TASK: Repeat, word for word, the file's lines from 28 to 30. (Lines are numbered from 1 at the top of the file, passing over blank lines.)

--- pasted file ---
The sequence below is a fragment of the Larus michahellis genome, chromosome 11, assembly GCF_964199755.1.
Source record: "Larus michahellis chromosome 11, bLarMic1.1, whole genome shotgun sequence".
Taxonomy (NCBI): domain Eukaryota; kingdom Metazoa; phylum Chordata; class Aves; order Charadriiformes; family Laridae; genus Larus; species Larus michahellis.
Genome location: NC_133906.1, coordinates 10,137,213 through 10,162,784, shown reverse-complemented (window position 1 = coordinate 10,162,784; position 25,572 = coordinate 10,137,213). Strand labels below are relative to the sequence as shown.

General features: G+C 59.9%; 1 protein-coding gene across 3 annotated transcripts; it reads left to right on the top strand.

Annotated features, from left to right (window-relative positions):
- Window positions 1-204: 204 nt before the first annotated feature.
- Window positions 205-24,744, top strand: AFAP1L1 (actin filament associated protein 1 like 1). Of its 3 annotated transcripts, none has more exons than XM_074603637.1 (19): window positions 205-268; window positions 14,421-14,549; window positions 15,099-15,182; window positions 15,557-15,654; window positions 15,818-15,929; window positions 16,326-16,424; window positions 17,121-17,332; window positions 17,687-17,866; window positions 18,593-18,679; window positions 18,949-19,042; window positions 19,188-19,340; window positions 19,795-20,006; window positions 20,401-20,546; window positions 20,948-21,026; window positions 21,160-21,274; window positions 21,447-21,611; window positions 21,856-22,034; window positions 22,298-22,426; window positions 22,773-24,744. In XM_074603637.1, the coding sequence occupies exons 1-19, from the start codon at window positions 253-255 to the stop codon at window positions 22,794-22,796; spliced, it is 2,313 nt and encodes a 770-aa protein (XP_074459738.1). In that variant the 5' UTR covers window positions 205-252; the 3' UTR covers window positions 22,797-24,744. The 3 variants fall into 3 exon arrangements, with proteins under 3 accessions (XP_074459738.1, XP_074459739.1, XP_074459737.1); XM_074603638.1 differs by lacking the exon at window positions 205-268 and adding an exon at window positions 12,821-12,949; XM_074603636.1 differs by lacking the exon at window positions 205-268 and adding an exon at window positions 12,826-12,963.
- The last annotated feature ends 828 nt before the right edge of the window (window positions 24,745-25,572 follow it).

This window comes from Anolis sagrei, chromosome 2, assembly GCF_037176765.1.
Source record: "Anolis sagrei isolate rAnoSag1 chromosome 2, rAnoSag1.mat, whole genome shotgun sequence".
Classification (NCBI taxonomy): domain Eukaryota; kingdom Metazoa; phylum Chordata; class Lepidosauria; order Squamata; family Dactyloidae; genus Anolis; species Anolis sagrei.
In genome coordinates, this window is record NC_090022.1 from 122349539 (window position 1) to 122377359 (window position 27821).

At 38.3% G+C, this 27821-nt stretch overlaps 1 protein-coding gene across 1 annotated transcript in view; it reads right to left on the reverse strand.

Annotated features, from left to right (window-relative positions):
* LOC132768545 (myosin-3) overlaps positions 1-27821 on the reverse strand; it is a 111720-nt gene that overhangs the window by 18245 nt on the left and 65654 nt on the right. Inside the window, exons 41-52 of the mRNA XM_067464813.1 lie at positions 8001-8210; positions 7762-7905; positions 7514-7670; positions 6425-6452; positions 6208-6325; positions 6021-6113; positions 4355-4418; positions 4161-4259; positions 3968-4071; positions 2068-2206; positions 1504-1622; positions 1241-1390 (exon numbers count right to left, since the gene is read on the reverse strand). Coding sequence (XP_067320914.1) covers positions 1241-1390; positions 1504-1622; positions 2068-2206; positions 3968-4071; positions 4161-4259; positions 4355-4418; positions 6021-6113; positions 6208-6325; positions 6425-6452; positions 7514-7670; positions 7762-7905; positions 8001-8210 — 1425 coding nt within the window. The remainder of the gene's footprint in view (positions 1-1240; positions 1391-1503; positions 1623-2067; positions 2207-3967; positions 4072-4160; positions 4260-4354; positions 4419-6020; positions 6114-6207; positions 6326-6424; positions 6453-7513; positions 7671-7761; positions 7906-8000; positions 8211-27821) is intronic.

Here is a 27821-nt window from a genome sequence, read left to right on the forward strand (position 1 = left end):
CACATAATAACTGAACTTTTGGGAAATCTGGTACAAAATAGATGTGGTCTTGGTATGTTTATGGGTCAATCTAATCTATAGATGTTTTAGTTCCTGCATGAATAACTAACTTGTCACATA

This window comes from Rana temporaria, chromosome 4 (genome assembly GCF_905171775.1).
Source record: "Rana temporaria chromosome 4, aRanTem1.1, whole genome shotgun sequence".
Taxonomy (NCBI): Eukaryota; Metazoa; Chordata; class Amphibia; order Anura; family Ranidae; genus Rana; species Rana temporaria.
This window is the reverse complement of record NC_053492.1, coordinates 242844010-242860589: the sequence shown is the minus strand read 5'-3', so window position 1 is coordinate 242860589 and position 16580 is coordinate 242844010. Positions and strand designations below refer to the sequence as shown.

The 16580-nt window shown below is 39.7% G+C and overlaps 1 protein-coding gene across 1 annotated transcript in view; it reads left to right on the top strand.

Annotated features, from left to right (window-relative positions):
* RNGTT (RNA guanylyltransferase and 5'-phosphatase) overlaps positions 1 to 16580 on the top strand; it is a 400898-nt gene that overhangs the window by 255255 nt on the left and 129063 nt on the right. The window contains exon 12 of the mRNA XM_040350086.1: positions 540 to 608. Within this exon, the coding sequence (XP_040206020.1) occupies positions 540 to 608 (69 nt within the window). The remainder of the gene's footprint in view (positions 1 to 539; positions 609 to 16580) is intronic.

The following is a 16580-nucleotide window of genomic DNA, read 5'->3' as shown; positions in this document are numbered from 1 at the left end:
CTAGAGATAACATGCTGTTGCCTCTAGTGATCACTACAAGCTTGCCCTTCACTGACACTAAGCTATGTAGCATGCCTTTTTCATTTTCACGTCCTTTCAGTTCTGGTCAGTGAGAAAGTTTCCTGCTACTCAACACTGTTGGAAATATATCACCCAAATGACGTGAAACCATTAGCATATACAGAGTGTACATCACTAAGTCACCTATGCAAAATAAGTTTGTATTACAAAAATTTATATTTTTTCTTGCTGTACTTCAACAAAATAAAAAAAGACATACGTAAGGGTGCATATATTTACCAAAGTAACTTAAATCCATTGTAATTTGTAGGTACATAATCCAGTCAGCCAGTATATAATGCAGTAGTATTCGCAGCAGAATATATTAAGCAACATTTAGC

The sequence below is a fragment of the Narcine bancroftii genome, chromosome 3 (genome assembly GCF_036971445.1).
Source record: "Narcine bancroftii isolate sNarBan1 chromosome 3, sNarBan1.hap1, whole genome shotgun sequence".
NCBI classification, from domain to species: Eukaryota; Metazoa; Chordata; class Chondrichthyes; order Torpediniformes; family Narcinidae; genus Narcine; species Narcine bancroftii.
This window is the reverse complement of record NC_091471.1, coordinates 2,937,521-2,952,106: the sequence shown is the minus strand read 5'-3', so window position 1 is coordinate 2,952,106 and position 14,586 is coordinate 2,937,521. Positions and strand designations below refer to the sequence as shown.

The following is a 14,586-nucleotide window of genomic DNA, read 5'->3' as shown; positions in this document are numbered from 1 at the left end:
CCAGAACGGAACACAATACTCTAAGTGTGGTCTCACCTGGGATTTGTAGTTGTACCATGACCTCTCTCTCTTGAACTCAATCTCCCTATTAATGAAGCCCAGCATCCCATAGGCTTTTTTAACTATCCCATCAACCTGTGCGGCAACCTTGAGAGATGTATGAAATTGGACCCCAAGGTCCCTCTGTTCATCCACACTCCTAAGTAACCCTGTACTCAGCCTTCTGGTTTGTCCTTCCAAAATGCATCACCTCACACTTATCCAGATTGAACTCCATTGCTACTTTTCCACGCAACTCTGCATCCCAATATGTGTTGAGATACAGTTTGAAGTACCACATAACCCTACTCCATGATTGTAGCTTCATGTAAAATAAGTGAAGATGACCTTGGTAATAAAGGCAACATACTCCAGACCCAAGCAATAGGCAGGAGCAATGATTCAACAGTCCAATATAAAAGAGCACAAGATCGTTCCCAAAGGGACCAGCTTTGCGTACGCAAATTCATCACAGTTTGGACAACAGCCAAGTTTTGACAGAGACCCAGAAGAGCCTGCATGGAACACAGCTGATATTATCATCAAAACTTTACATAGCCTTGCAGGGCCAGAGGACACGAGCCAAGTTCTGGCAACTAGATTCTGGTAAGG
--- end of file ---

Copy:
The sequence below is a fragment of the Narcine bancroftii genome, chromosome 3 (genome assembly GCF_036971445.1).
Source record: "Narcine bancroftii isolate sNarBan1 chromosome 3, sNarBan1.hap1, whole genome shotgun sequence".
NCBI classification, from domain to species: Eukaryota; Metazoa; Chordata; class Chondrichthyes; order Torpediniformes; family Narcinidae; genus Narcine; species Narcine bancroftii.